Miami Heat

Miami Heat prepares to face another elite score in Boston’s Isaiah Thomas

Celtics guard Isaiah Thomas averages 29.1 points per game and scored 50 against the Heat on Dec. 30.
Celtics guard Isaiah Thomas averages 29.1 points per game and scored 50 against the Heat on Dec. 30. AP

The Heat couldn’t stop the NBA’s No. 6 scorer, Damian Lillard, who beat Miami with 49 points.

The Heat couldn’t stop the NBA’s No. 5 scorer, DeMar DeRozan, who beat Miami with 40 points.

Can the Heat stop — or at least slow down — the NBA’s No. 3 scorer, Isaiah Thomas, when it plays at Boston on Sunday night?

Here’s a reminder: Thomas scored 52 points on Miami on Dec. 30.

“It’s very challenging,” Heat coach Erik Spoelstra said on Saturday. “I don’t know if anybody has the definitive answer about how to stop dynamic playmakers.”

The Heat has certainly lacked answers in the past week.

Last Sunday, Lillard, a 6-3 point guard, made 14 of 21 shots from the floor, including 9 of 12 three-pointers, and went 12 of 12 from the free throw line in Portlant’s 115-104 victory.

This past Thursday, Toronto shut down the Heat, 101-84, as DeRozan, a 6-7 shooting guard, made 14 of 25 shots from the floor and 12 of 13 free throws. He missed both of his three-point tries.

Heat point guard Goran Dragic said the performances by Lillard and DeRozan were completely different.

“Lillard was playing a lot of pick and roll,” Dragic said. “DeRozan, he’s more of an iso [isolation] guy. Most of [DeRozan’s] shots were contested shots. He’s just making those shots. He is No. 1 in contested shots in the league. Sometimes he’s going to make those shots, sometimes not.”

Against the Celtics (47-26), Dragic said he expects the 5-9 Thomas to work the pick-and-roll repeatedly. And with the Heat (35-37) in such a precarious position as it tries to earn one of the final Eastern Conference playoff seeds, defense will be at a premium.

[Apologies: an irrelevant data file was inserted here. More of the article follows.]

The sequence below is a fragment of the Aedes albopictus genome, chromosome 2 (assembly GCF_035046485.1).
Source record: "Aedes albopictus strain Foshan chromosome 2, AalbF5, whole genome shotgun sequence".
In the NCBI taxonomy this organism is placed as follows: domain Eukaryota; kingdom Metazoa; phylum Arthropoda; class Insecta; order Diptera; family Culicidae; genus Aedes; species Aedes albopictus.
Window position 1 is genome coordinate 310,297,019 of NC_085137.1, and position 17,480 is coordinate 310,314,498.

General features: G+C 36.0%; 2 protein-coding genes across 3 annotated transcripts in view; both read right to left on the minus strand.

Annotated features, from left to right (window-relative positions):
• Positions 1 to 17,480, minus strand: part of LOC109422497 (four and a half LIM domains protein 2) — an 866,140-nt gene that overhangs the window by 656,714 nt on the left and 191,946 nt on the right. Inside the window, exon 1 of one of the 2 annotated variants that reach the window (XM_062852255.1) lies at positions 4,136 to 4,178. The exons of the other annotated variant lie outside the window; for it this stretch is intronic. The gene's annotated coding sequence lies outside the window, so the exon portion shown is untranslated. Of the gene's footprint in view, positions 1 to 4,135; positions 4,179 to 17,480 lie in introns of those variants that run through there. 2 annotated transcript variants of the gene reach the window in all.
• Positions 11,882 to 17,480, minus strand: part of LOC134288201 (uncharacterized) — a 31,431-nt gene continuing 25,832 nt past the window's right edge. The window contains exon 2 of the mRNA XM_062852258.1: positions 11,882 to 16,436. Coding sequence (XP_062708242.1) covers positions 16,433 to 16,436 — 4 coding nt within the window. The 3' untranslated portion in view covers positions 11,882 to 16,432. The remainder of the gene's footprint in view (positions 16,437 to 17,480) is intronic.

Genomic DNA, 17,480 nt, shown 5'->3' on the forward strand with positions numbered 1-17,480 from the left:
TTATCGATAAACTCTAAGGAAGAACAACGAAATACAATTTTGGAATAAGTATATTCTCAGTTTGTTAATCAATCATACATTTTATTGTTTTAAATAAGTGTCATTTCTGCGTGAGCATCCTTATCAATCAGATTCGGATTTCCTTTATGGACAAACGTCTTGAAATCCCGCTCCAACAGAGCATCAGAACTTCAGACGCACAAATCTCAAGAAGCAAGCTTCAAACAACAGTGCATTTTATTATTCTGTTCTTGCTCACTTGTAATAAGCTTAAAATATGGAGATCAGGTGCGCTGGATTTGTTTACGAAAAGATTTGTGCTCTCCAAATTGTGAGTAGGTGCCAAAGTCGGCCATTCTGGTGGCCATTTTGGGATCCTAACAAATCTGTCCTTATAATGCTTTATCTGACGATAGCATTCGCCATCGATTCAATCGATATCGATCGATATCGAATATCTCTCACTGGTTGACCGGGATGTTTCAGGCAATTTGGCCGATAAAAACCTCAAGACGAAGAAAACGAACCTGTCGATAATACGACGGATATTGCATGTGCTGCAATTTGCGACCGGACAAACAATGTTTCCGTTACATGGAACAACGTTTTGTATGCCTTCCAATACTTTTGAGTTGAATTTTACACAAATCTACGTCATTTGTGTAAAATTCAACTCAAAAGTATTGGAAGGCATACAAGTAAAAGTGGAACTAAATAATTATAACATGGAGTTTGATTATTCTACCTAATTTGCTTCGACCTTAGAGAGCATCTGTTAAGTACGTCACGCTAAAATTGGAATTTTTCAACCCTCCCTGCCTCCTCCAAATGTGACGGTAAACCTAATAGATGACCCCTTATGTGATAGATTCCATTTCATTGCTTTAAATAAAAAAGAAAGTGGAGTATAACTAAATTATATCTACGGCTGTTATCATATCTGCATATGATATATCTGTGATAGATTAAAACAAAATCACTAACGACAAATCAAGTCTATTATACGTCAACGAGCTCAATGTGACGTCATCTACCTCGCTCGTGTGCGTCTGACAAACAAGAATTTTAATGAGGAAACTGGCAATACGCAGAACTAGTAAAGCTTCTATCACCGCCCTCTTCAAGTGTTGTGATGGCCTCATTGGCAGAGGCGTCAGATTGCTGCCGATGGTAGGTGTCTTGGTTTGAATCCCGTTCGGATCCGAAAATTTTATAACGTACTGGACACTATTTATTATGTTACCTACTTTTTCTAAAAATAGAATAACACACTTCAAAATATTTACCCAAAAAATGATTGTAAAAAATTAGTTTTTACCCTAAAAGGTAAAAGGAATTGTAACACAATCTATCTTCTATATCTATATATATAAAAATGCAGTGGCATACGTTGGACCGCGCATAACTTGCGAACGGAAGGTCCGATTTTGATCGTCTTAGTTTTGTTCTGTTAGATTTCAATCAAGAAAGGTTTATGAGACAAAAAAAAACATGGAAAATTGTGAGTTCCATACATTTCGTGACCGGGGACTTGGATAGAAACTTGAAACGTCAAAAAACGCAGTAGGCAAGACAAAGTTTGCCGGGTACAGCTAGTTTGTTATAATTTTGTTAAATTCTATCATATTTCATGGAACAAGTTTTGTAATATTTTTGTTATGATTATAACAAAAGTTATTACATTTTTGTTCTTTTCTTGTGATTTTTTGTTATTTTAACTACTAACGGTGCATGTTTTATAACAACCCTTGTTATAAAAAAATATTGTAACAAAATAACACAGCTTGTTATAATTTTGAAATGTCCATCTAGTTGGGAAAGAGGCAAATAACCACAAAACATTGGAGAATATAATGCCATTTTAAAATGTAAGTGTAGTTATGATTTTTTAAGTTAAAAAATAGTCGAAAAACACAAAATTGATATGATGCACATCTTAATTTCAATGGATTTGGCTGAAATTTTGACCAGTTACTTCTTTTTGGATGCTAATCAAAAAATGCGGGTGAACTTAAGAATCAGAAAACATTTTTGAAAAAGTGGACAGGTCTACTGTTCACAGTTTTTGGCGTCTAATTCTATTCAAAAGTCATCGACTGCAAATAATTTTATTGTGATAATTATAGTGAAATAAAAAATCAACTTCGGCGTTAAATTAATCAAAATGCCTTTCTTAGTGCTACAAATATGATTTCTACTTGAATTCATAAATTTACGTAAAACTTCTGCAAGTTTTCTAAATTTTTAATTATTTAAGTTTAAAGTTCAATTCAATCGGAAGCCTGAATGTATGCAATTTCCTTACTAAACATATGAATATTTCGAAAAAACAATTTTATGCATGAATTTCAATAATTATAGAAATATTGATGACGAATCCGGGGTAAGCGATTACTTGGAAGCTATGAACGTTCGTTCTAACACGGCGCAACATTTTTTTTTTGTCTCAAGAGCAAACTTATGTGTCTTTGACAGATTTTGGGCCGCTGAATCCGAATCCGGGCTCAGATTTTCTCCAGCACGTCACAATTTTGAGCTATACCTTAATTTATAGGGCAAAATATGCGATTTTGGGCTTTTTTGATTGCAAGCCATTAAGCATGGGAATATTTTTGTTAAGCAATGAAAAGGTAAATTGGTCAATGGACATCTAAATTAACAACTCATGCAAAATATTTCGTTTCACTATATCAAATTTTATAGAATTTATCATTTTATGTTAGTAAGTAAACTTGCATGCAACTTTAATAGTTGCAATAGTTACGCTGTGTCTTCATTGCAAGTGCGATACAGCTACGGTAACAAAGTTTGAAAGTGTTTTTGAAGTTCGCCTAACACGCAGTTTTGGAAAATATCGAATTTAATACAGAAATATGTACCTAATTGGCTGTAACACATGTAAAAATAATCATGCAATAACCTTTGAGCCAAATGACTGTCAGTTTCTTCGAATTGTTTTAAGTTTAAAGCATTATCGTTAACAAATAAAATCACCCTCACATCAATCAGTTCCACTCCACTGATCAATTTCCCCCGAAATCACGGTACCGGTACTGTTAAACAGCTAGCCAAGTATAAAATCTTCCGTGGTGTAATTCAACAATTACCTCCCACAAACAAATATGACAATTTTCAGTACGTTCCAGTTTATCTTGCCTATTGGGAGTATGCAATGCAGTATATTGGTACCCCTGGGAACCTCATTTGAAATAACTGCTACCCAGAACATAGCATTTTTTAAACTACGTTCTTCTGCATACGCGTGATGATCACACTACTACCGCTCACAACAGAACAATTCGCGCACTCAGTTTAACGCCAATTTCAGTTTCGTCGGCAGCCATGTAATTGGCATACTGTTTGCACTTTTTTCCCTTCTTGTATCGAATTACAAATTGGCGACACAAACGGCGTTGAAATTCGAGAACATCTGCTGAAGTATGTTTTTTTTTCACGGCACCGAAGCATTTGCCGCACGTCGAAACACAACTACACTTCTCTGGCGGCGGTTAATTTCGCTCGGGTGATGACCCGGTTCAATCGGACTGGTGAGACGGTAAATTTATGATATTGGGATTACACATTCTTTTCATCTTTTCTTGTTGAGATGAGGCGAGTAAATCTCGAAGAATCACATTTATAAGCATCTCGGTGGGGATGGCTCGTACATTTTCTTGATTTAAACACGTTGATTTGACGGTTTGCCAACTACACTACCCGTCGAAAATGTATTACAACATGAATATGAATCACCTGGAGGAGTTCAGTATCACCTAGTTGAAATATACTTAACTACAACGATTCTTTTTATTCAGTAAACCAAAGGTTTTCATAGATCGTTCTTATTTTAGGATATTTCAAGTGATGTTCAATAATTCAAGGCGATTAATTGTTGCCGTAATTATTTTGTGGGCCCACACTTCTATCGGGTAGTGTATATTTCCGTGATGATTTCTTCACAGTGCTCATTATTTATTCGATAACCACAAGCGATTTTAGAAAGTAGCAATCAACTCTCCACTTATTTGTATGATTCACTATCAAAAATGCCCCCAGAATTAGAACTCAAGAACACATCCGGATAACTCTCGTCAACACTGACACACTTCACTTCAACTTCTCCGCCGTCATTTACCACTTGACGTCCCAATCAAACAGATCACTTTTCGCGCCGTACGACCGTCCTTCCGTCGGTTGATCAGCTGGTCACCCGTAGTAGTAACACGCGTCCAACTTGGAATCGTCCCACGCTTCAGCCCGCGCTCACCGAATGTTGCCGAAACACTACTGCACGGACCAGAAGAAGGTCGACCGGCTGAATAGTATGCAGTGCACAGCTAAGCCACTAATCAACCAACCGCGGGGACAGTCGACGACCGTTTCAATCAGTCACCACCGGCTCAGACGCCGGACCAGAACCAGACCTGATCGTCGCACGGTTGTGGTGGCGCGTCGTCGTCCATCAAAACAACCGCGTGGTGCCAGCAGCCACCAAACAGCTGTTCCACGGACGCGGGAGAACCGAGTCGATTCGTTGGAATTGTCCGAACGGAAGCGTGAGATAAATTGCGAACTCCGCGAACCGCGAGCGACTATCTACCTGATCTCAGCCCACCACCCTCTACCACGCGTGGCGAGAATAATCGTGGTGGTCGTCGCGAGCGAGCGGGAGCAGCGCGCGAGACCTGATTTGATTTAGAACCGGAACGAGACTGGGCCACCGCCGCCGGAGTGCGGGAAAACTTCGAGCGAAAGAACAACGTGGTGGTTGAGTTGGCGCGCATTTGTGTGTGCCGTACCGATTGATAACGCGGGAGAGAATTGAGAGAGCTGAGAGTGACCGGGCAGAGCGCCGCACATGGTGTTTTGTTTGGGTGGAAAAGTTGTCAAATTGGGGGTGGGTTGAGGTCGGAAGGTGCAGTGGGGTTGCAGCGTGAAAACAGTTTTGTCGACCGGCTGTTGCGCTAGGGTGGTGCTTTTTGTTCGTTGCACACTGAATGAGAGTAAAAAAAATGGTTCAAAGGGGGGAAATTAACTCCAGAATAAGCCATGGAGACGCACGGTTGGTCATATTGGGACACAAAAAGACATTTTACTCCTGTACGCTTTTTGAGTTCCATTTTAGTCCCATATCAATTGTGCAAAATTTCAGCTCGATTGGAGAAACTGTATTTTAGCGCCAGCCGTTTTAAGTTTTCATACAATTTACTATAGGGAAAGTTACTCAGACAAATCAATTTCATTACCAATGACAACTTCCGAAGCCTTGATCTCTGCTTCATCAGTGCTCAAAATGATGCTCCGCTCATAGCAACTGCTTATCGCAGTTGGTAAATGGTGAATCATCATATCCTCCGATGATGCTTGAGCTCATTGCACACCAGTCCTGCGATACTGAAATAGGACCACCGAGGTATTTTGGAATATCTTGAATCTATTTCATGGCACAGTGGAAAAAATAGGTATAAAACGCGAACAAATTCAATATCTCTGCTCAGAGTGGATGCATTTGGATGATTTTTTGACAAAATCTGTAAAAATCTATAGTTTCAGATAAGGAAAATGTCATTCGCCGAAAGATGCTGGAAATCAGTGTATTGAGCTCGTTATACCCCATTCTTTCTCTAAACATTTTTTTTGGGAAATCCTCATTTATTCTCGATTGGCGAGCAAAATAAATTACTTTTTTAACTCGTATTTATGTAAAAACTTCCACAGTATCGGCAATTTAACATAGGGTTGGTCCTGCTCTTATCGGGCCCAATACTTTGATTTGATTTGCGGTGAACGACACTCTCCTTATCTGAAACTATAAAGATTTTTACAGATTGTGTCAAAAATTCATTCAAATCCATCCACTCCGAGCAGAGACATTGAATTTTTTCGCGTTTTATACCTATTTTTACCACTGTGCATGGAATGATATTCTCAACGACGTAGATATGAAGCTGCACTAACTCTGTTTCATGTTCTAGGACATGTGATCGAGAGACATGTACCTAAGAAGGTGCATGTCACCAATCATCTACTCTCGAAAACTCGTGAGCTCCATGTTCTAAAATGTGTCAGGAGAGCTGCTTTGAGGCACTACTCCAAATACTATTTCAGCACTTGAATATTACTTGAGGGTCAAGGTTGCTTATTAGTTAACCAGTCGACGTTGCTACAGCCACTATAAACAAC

Heat center Hassan Whiteside, who said he intends to play despite a sprained left ankle and 13 stitches in his right hand, stressed the importance of keeping the defensive effort in perspective.

“He’s going to shoot enough where you can’t get frustrated,” Whiteside said of Thomas, who averages 29.1 points per game. “He’s talented enough to get his average. You just have to make it tough on him. It’s not really like trying to stop him.”

Thomas has scored 40 or more points five times this season, so another explosion is certainly possible.

“We have to be up on the pick-and-roll,” Dragic said, “because he likes to shoot behind the screens. We have to stay in front of him. It’s easier to say, but as long as we play team defense, we can manage.”

Thomas, though, is not the Heat’s only focus. Boston is 3-0 against the Heat this season, so the entire team is a concern.

“They are not a one-man team,” Spoelstra said of the Celtics. “They move the ball. They space the floor. It’s not as if you can just focus on Isaiah Thomas.”

A silver lining for the Heat: All three of Boston’s wins against Miami this season came before Dec. 31.

That was the old Heat team, the one that had a brutal 11-30 start.

The Celtics have yet to face “the new Heat,” the team that has turned its season around with 24-7 run.

Granted, starting guard Dion Waiters, largely responsible for the turnaround, is out with a sprained ankle, Whiteside is banged up, and the Heat’s collective ego has been bruised a bit in the past week by Lillard and DeRozan.

Even so, this Heat bunch has proven to be resilient.

“Hopefully,” Spoelstra said of the Celtics game, “we will get to our identity where we are imposing our will defensively and making it tough.”

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